Peeking at the contents of a mount point

Karl Auer kauer at
Wed Sep 12 16:01:37 UTC 2012

On Wed, 2012-09-12 at 07:53 -0700, Kevin O'Gorman wrote:
> > You can see the contents of the mountpoint under a mounted filesystem by
> > binding the mount point to another name:
> >
> >    mount --bind /mnt /mnt_view
> >
> > ... then "ls /mnt_view" should show you the "hidden" files.
> >
> > This is from memory, so do please test carefully.
> >
> > Regards, K.
> That's what I thought too, but it does not work.  The --bind option
> lets me place part of the heirarchy in multiple places, but does not
> allow me to expose any underlying mount points.

You forced me to go check. As I stated it, I was indeed wrong. I should
have expressed myself more carefully. If you use --bind to "alias" a
directory, then the contents of that directory remain available under
the alias, even if the directory is later used as the mountpoint for
another filesystem.

That is, you can "protect" the contents of a directory so that they
remain accessible, but you have to do it before the directory is used as
a mountpoint:

kauer at karl:~$ ls /mnt
kauer at karl:~$ mkdir fred
kauer at karl:~$ touch fred/blah
kauer at karl:~$ ls fred
kauer at karl:~$ sudo mount --bind /home/kauer/fred /mnt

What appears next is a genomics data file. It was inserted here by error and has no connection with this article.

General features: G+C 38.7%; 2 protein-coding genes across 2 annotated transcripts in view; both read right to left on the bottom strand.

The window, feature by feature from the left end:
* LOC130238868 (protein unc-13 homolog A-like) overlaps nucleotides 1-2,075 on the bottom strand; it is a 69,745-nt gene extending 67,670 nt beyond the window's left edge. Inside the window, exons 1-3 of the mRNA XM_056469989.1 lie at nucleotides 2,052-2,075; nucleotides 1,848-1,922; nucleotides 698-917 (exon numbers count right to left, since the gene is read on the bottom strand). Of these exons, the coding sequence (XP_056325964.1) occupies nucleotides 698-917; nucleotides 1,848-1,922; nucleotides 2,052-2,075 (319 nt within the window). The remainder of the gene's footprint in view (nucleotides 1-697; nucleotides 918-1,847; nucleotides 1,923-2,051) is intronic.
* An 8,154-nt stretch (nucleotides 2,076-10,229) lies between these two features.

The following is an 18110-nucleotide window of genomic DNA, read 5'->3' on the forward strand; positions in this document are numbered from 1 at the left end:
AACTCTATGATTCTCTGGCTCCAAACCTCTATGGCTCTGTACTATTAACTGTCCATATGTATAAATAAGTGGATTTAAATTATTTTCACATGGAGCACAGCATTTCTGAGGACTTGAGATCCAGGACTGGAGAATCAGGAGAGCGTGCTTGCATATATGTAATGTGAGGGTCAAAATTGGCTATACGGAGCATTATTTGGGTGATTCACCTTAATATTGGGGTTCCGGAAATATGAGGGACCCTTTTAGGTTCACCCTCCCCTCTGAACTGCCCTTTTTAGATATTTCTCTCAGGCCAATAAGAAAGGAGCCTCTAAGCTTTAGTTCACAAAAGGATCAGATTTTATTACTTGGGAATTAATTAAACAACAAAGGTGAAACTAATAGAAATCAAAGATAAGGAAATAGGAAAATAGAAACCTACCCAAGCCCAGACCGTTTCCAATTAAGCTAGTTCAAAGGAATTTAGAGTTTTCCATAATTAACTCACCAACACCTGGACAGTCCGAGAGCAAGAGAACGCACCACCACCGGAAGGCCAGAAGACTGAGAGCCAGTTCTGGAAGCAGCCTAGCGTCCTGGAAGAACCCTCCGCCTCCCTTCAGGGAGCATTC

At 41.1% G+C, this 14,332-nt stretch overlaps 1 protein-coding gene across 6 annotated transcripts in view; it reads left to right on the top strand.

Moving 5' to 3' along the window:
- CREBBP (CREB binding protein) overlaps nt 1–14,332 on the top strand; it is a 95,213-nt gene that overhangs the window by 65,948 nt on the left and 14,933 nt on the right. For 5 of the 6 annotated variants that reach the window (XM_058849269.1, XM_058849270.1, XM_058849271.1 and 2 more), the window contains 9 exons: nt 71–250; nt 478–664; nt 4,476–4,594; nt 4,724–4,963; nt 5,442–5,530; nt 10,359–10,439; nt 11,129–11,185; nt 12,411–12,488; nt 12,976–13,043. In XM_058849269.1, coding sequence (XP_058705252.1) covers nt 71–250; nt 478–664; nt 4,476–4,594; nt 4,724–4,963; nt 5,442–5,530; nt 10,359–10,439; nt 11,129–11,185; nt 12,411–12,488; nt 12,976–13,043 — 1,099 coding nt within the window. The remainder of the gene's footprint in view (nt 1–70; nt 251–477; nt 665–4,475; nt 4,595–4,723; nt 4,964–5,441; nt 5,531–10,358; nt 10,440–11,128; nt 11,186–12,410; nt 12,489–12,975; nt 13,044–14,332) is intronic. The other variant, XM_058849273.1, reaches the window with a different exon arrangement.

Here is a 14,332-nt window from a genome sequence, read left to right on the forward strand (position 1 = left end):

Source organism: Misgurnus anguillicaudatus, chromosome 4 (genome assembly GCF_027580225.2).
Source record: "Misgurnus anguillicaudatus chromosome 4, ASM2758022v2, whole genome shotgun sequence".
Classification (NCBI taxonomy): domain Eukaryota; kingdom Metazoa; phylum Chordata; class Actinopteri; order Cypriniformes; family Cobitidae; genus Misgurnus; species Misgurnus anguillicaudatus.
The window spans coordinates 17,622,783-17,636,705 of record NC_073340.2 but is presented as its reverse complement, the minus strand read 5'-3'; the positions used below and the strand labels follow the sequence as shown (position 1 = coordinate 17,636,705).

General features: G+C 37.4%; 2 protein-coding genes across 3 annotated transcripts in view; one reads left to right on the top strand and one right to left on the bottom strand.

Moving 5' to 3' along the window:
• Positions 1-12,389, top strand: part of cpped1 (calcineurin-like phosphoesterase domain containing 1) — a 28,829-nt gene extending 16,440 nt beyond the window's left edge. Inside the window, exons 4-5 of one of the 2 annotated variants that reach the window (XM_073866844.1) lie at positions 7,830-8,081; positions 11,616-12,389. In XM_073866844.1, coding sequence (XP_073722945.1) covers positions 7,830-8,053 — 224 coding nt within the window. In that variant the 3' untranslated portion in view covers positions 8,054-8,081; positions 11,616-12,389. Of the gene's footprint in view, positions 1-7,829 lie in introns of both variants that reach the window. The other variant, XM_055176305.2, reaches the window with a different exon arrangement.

kauer at karl:~$ ls /mnt
kauer at karl:~$ sudo mount -o loop ubuntu.iso /home/kauer/fred
mount: warning: /home/kauer/fred seems to be mounted read-only.
kauer at karl:~$ ls fred
autorun.inf  dists     md5sum.txt  preseed             usb-creator.exe
boot         install   pics        README.diskdefines  wubi.exe
casper       isolinux  pool        ubuntu
kauer at karl:~$ ls /mnt

Regards, K.

> For example, my home directory is mounted separately so that any
> runaway experiments don't use up the disk space of other things, but
> if I have root do
>    mount --bind /home/kevin /mnt
>    ls /mnt
> I see the same thing as if I just did
>     ls /home/kevin
> -- 
> Kevin O'Gorman
> programmer, n. an organism that transmutes caffeine into software.

Karl Auer (kauer at

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